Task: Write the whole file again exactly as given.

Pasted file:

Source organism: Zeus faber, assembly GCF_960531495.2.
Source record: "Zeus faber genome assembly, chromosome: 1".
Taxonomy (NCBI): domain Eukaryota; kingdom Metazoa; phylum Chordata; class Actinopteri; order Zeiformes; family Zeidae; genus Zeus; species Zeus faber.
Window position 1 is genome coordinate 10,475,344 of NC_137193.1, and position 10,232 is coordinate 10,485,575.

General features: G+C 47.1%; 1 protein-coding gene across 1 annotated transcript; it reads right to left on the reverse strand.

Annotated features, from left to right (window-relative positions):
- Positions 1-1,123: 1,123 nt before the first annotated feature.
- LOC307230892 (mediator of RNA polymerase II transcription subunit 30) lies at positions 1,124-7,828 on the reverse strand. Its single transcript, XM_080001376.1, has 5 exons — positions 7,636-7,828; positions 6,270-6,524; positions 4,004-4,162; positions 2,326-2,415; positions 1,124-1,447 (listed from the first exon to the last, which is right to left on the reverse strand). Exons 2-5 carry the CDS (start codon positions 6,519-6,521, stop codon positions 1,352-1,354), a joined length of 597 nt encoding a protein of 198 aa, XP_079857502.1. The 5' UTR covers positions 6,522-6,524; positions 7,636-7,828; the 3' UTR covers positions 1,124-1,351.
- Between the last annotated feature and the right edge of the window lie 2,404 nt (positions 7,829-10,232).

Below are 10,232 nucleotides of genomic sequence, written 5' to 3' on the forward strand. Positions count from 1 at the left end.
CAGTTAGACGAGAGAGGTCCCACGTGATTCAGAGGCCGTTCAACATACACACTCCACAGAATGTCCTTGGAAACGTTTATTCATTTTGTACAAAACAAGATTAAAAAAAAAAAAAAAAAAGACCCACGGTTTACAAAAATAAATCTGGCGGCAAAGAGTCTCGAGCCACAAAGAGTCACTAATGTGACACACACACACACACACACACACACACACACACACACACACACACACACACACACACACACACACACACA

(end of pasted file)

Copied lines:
Source organism: Zeus faber, assembly GCF_960531495.2.
Source record: "Zeus faber genome assembly, chromosome: 1".
Taxonomy (NCBI): domain Eukaryota; kingdom Metazoa; phylum Chordata; class Actinopteri; order Zeiformes; family Zeidae; genus Zeus; species Zeus faber.
Window position 1 is genome coordinate 10,475,344 of NC_137193.1, and position 10,232 is coordinate 10,485,575.

General features: G+C 47.1%; 1 protein-coding gene across 1 annotated transcript; it reads right to left on the reverse strand.

Annotated features, from left to right (window-relative positions):
- Positions 1-1,123: 1,123 nt before the first annotated feature.
- LOC307230892 (mediator of RNA polymerase II transcription subunit 30) lies at positions 1,124-7,828 on the reverse strand. Its single transcript, XM_080001376.1, has 5 exons — positions 7,636-7,828; positions 6,270-6,524; positions 4,004-4,162; positions 2,326-2,415; positions 1,124-1,447 (listed from the first exon to the last, which is right to left on the reverse strand). Exons 2-5 carry the CDS (start codon positions 6,519-6,521, stop codon positions 1,352-1,354), a joined length of 597 nt encoding a protein of 198 aa, XP_079857502.1. The 5' UTR covers positions 6,522-6,524; positions 7,636-7,828; the 3' UTR covers positions 1,124-1,351.
- Between the last annotated feature and the right edge of the window lie 2,404 nt (positions 7,829-10,232).

Below are 10,232 nucleotides of genomic sequence, written 5' to 3' on the forward strand. Positions count from 1 at the left end.
CAGTTAGACGAGAGAGGTCCCACGTGATTCAGAGGCCGTTCAACATACACACTCCACAGAATGTCCTTGGAAACGTTTATTCATTTTGTACAAAACAAGATTAAAAAAAAAAAAAAAAAAGACCCACGGTTTACAAAAATAAATCTGGCGGCAAAGAGTCTCGAGCCACAAAGAGTCACTAATGTGACACACACACACACACACACACACACACACACACACACACACACACACACACACACACACACACACACACA